Examination and control of lameness in dairy herds

Examination and control of lameness in dairy herds
Peer reviewed

Abstract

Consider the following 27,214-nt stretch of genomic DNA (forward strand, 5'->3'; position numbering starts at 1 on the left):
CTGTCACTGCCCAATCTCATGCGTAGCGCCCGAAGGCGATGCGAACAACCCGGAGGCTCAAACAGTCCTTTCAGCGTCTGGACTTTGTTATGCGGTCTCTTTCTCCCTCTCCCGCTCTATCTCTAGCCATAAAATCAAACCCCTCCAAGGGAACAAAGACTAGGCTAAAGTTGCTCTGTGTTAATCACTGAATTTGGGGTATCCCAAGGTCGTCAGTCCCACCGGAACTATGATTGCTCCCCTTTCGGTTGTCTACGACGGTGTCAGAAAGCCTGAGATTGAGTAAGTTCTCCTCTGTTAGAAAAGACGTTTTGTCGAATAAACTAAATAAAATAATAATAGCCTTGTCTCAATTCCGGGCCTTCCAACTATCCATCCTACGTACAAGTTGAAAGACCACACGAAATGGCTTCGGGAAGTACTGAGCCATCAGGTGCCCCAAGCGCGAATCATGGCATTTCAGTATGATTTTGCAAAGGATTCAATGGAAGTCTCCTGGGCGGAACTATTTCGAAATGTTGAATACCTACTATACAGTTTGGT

Lameness is a significant problem in dairy herds in New Zealand. It affects production and causes cows to lose weight. If antibiotics are used, milk has to be withheld from the vat. Cows may go into extended anoestrus and some which fail to conceive have to be culled. Even in its mildest form lameness is an inconvenience to the normal management of the herd. Treating the individual lame cow is an important part of the case load of dairy cattle practitioners. Early treatment can be quite successful, but treating the individual animal is treating the result not the cause. As revealed by a case-control study in Taranaki, New Zealand, farm management factors can be very influential in determining the prevalence of lameness in dairy herds. Accordingly the practitioner faced with a lameness problem on a farm needs to examine farm management in the herd rather than…

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